COVID-19 Testing: Saliva NAAT Comparable to Nasopharyngeal Swabs

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Study authors assessed the diagnostic accuracy of saliva NAAT for COVID-19 due to the increased resources, such as trained personnel, required for nasopharyngeal swab NAAT.

Saliva nucleic acid amplification testing (NAAT) for the diagnosis of COVID-19 was found to be comparable to nasopharyngeal swab NAAT during a systematic review and meta-analysis. These results were published in JAMA Internal Medicine.

Researchers searched publication databases through August 2020 for articles on methods for detecting COVID-19 infections. This meta-analysis included 16 studies conducted throughout the United States, Asia, Europe, and Australia.

All studies tested for COVID-19 in pairs of samples to maintain diagnostic accuracy. The average number of sample pairs among the studies was 370 (standard deviation [SD], 616). Patients were tested in a variety of situations, including at hospital admission, when returning from traveling, and at drive-through testing sites. A minority of studies (n=5) tested only individuals who presented with COVID-19 symptoms.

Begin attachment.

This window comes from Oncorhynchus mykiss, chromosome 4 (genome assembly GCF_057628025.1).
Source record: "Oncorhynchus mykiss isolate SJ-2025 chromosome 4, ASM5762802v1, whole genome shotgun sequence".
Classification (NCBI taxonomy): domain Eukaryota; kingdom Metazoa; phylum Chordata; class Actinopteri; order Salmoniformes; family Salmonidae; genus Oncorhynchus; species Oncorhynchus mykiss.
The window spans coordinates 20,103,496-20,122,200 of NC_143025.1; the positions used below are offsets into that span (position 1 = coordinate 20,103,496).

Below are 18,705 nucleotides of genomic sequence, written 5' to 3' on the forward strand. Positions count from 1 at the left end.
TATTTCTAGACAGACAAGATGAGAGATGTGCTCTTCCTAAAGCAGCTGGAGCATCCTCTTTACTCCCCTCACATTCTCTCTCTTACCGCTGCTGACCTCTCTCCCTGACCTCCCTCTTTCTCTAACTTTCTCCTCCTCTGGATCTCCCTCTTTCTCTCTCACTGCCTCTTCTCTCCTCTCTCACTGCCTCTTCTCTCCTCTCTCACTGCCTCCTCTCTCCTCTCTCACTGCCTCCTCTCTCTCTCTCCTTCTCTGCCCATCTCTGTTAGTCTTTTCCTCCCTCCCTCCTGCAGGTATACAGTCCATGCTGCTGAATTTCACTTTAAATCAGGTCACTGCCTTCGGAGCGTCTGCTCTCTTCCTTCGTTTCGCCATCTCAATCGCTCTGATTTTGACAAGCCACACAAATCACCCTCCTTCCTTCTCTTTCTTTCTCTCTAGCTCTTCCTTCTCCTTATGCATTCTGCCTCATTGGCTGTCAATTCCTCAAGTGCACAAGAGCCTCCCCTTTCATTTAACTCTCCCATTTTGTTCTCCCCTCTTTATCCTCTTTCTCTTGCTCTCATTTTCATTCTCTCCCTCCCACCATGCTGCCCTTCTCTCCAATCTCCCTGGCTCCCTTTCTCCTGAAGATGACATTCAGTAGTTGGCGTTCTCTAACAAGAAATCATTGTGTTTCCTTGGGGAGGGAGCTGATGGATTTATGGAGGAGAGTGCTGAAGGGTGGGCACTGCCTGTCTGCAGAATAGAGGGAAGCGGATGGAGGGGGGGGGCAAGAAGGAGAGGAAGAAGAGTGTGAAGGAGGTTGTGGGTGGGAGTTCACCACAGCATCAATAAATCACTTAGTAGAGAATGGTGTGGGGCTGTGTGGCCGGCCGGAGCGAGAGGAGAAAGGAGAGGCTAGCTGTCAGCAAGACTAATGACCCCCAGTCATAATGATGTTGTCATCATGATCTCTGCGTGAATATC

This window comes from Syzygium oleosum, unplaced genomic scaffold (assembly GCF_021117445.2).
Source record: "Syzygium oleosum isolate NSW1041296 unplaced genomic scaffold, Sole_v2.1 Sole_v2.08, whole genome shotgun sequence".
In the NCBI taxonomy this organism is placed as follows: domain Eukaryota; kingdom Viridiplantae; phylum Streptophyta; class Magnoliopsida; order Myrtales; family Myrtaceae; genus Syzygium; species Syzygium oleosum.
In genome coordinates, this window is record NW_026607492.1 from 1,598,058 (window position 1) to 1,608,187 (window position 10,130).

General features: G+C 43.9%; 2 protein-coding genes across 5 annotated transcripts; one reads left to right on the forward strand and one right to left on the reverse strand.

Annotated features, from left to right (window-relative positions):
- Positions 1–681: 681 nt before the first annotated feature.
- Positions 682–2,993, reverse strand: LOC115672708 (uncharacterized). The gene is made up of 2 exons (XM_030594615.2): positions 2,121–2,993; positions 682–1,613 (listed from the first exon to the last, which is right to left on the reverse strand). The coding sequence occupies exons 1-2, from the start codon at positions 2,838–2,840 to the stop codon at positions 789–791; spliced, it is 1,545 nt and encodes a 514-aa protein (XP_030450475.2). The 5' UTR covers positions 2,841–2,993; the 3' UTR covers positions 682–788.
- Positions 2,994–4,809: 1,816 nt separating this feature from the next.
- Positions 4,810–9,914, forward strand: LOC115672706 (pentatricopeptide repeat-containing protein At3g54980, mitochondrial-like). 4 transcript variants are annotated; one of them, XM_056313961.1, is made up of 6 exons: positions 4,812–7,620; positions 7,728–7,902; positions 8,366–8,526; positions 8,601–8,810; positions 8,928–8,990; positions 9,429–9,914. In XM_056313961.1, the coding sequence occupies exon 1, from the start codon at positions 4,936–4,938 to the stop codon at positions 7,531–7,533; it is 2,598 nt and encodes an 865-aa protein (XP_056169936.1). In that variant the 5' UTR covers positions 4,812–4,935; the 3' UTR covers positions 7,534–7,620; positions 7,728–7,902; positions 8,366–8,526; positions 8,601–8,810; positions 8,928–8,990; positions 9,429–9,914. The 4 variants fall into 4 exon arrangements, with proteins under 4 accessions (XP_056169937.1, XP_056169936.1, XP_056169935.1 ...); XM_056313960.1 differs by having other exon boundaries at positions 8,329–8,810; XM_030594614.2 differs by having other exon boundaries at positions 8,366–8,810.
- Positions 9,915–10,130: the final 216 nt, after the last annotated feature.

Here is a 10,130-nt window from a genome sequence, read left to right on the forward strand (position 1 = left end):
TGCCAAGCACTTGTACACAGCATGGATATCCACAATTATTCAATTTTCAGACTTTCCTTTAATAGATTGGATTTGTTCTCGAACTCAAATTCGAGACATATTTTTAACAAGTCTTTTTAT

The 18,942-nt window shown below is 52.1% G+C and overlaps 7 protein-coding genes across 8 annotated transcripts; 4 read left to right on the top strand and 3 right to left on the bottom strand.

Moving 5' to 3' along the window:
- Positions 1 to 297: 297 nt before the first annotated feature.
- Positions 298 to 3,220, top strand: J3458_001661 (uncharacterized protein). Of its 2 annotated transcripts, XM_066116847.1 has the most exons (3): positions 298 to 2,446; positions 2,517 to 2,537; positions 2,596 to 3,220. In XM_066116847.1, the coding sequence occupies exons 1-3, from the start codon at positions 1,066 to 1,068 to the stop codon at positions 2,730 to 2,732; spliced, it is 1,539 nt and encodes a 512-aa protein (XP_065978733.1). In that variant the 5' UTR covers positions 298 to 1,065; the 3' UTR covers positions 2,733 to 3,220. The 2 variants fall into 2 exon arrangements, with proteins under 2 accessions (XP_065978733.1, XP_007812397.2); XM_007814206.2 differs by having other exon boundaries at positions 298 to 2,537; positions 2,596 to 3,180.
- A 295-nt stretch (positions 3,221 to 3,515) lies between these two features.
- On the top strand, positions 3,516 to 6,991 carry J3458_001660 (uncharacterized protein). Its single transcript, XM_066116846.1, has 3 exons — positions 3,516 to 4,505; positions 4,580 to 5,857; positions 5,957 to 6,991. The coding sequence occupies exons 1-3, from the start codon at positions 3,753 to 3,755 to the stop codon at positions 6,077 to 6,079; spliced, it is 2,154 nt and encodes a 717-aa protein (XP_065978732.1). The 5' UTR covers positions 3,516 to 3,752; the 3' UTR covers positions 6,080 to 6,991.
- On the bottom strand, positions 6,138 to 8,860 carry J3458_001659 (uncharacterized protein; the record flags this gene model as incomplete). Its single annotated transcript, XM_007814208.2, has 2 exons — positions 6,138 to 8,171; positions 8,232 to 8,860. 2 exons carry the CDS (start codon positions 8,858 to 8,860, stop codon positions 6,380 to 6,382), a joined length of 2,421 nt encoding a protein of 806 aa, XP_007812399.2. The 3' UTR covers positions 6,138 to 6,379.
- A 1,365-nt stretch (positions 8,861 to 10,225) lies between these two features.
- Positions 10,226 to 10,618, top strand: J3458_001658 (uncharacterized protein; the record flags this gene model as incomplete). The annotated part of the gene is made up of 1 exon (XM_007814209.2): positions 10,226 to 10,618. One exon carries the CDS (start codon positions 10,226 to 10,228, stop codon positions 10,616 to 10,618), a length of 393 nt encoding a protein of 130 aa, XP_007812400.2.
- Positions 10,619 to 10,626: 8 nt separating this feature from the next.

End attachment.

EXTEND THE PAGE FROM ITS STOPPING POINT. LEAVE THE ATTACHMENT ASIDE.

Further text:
Of the 5922 samples included in this meta-analysis, 941 were positive for COVID-19.

The pooled sensitivity for saliva NAAT was 83.2% (95% credible interval [CrI], 77.4-91.4) and specificity was 99.2% (95% CrI, 98.2-99.8). The sensitivities of each individual study ranged from 60.6% to 89.4% and the specificities from 98.8% to 99.3%.

Among only those studies that underwent peer review, the pooled saliva NAAT sensitivity was 85.6% (95% CrI, 77.0-92.7) and specificity was 99.1% (95% CrI, 98.0-99.8).

The pooled nasopharyngeal swab NAAT sensitivity was 85.7% (95% CrI, 76.5-93.4) and specificity was 98.9% (95% CrI, 97.4-99.7).

In studies that were conducted in ambulatory settings (n=9), the pooled saliva NAAT performance (sensitivity, 84.5%; specificity, 99.0%) remained comparable to that of the pooled nasopharyngeal swab NAAT performance (sensitivity, 88.0%; specificity, 98.7%).

This analysis was limited by the underlying studies, which were dominated by those which recruited patients without COVID-19 symptoms, indicating that sicker patients were underrepresented.

These data suggested that saliva NAAT may be as effective as nasopharyngeal swab NAAT for detecting COVID-19 infections, especially in the context of large, community-based testing programs.

Reference

Butler-Laporte G, Lawandi A, Schiller I et al. Comparison of saliva and nasopharyngeal swab nucleic acid amplification testing for detection of SARS-CoV-2: a systematic review and meta-analysis. JAMA Intern Med. 2021;181(3):353-360. doi:10.1001/jamainternmed.2020.8876